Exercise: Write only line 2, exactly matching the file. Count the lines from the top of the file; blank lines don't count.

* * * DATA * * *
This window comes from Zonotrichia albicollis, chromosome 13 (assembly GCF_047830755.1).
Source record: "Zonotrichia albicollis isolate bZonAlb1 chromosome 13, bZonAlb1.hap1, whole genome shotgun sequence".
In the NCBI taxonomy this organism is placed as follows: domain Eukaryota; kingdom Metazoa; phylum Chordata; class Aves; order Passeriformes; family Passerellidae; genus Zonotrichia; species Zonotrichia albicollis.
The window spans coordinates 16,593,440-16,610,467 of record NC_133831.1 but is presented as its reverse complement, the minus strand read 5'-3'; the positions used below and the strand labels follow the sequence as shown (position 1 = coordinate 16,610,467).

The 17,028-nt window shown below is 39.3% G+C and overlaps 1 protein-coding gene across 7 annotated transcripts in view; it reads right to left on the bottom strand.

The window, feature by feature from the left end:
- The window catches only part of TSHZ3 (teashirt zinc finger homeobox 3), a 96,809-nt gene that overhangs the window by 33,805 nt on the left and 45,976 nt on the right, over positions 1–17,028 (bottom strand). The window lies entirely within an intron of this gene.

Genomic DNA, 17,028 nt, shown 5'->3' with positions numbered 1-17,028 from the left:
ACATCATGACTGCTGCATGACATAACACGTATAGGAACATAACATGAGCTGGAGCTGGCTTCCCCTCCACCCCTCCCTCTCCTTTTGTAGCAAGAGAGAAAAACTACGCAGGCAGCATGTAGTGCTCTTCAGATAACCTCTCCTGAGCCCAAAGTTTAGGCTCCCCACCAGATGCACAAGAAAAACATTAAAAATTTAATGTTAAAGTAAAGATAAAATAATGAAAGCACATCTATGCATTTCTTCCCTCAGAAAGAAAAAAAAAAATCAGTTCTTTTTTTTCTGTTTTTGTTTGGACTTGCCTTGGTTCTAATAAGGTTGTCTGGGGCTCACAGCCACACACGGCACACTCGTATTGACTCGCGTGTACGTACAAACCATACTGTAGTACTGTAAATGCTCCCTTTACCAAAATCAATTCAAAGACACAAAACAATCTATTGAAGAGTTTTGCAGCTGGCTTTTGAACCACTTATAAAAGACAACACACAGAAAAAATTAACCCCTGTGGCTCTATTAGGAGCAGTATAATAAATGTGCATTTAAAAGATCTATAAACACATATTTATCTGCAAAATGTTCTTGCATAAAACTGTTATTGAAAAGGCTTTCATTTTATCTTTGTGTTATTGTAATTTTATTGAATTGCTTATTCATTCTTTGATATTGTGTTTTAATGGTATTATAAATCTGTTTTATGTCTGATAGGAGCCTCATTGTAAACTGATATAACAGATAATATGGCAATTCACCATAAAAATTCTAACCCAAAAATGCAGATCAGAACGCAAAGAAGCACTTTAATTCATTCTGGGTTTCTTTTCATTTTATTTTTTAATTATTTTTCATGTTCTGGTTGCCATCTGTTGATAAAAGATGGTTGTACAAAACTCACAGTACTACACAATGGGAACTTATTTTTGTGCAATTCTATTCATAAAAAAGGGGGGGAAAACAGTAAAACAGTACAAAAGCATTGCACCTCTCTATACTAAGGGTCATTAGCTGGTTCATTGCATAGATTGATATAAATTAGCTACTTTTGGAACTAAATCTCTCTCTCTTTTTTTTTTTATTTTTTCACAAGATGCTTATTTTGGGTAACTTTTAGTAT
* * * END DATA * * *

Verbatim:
Source record: "Zonotrichia albicollis isolate bZonAlb1 chromosome 13, bZonAlb1.hap1, whole genome shotgun sequence".